people take yolo seriously enough. It’s tough to argue with her. She
says, “What’s a little reckless?” You tell her you’ve always loved
her. Love-loved. She laughs. “That makes sense. No offense.”
You’re starting to have second thoughts about flying this plane into
Exxon headquarters. You’re starting to panic. Name three objects in
the cockpit. Name an animal that cloud resembles. Estimate the
plunging angle of descent. As if sensing your turbulence, Kristen
Bell says, “Have you ever seen First Reformed? With Ethan
Hawke?” “Daddy,” you respond. “Exactly,” she whispers. “Daddy.”

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Domestic Chess

By Andrea Bianchi

Featured Image: Pink Rat by Ellery Pollard

1. His first move is checkmate.

2. A punch that expels the laughter from my stomach as I stand before him at the end of our chess game.

3. “Wipe that smirk off your face,” he hisses beneath the Saturday morning chatter and jazz of the coffeeshop. “You’ve been gloating. Taunting,” he says. And yes, after our first sips, I did tease him to try for a victory, challenge him to a game of chess. Wanting to imitate another couple, heads bent intimate over their own little world of 64 checkered squares, at a tiny table just a bishop’s diagonal from the sofa where we sat.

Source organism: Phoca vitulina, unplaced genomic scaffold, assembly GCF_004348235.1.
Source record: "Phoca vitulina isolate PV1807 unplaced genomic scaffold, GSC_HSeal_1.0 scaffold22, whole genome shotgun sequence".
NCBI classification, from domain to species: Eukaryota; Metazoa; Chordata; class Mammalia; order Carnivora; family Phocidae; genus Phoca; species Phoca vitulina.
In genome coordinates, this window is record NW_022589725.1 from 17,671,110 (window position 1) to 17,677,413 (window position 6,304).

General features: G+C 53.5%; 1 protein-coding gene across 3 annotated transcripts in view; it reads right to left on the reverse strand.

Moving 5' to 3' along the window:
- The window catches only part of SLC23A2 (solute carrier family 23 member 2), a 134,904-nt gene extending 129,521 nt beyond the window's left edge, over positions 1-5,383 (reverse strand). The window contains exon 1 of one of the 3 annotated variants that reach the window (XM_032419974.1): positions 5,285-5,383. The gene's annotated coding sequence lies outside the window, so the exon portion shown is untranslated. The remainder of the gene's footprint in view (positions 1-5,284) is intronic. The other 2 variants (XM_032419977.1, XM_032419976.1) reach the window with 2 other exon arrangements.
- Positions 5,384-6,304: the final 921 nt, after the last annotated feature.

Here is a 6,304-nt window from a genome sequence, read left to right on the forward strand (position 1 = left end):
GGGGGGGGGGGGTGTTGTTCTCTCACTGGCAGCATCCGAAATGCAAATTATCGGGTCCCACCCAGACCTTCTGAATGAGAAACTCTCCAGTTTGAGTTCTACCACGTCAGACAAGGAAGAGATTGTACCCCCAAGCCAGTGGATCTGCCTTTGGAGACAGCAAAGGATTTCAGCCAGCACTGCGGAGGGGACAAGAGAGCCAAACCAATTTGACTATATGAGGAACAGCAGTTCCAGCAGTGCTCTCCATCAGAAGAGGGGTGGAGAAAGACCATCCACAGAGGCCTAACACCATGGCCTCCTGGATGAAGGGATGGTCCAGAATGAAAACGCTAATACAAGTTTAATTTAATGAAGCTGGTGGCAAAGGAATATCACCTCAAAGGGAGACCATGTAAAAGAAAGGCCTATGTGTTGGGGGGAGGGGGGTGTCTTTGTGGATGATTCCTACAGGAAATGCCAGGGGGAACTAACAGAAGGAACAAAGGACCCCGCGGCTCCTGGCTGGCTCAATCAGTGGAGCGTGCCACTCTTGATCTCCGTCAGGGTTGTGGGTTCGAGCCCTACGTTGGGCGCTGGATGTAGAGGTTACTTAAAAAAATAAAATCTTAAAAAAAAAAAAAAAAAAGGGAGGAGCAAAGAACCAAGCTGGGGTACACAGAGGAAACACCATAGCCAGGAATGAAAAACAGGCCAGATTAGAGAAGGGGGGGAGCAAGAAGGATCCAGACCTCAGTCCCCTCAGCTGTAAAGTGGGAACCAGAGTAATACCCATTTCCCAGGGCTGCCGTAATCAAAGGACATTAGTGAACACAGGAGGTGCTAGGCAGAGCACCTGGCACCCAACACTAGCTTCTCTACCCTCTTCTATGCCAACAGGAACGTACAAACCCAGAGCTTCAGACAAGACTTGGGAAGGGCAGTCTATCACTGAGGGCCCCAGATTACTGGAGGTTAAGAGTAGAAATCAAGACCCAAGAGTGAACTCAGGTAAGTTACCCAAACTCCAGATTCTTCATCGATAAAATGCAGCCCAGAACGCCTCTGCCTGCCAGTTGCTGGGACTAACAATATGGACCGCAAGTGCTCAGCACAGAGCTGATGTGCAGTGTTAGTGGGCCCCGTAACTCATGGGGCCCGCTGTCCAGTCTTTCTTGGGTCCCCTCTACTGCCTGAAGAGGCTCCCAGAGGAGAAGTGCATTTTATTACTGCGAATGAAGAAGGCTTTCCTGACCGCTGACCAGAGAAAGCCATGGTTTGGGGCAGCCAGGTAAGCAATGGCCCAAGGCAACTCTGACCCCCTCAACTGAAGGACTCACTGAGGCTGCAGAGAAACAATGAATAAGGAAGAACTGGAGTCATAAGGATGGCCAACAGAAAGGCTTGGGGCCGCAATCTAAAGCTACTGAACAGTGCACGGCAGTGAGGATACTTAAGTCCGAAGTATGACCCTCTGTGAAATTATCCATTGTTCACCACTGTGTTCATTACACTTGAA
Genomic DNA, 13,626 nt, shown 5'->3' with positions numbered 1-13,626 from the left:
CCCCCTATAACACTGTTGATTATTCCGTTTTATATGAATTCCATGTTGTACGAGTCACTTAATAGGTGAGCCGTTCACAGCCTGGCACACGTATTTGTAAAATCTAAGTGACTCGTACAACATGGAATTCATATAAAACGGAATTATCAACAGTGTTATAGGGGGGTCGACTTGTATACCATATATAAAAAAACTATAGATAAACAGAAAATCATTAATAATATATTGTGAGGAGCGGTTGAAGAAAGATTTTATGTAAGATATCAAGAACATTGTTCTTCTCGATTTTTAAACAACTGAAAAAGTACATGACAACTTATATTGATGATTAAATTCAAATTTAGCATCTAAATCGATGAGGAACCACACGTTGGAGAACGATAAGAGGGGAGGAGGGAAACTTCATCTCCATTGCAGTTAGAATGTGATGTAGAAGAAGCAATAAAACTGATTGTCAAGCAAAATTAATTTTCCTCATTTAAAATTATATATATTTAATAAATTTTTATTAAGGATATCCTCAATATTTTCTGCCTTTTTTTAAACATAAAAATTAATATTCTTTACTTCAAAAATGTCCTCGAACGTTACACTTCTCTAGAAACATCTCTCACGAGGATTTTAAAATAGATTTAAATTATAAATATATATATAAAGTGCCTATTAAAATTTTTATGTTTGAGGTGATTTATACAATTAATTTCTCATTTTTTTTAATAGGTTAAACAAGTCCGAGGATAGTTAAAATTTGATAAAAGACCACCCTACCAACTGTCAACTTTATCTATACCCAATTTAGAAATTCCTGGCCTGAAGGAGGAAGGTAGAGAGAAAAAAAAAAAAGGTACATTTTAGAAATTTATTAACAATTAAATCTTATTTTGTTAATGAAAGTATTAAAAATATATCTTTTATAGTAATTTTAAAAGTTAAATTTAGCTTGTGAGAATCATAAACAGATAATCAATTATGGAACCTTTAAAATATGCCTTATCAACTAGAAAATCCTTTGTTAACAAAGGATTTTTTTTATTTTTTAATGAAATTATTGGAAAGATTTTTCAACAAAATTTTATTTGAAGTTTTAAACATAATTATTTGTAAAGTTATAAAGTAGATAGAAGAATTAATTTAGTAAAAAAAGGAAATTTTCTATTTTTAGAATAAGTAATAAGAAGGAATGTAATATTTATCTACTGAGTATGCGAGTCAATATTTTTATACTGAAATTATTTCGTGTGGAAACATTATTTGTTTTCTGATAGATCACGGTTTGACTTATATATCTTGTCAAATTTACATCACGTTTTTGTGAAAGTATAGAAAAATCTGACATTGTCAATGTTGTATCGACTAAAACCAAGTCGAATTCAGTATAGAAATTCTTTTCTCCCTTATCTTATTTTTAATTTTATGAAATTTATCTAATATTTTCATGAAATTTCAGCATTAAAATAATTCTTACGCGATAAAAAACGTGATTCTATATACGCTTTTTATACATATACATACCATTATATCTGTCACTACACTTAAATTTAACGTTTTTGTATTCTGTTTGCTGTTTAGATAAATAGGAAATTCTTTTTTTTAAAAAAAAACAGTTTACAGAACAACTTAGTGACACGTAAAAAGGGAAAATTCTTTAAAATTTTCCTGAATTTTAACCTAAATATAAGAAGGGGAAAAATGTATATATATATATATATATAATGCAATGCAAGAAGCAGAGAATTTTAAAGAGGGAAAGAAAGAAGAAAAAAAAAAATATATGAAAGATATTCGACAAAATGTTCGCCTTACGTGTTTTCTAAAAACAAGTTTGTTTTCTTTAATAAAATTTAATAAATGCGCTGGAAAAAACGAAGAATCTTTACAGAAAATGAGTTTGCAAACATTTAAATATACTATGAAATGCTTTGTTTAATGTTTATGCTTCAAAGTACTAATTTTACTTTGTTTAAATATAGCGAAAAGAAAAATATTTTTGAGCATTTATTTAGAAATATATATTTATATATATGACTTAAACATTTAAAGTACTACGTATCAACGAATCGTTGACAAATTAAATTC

4. He waits there afterward, tense on the cushion’s edge, when I return from the restroom, from a respite after his loss of the competition, his loss of composure. But his eyes pierce my smile as I pause in front of him. My stomach at the same plane as his arm. And then his fist connects level with the center of our lives.

5. It breaks the rules of play—and of the law, and of our love. Our months of happy Saturdays at the beach. Dinners beneath twinkling lights. Fights, arguments, yes. But afterward, mornings under the sunlight-checkered bedcovers, where we fed each other breakfast and curled together with our cats, as we mapped out plans for our shared weekends, then our first shared apartment. Our relationship’s next moves.

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My Daughters Sometimes Dress as Ladybugs

By Brian Simoneau

Featured Image: Untitled by Tanner Pearson

and I hope they won’t
outgrow it—little heroes
flitting leaf to leaf
in their polka-dotted suits
of armor, their vicious
pursuit of the feasting
pest that destroys what
beauty these days still lives.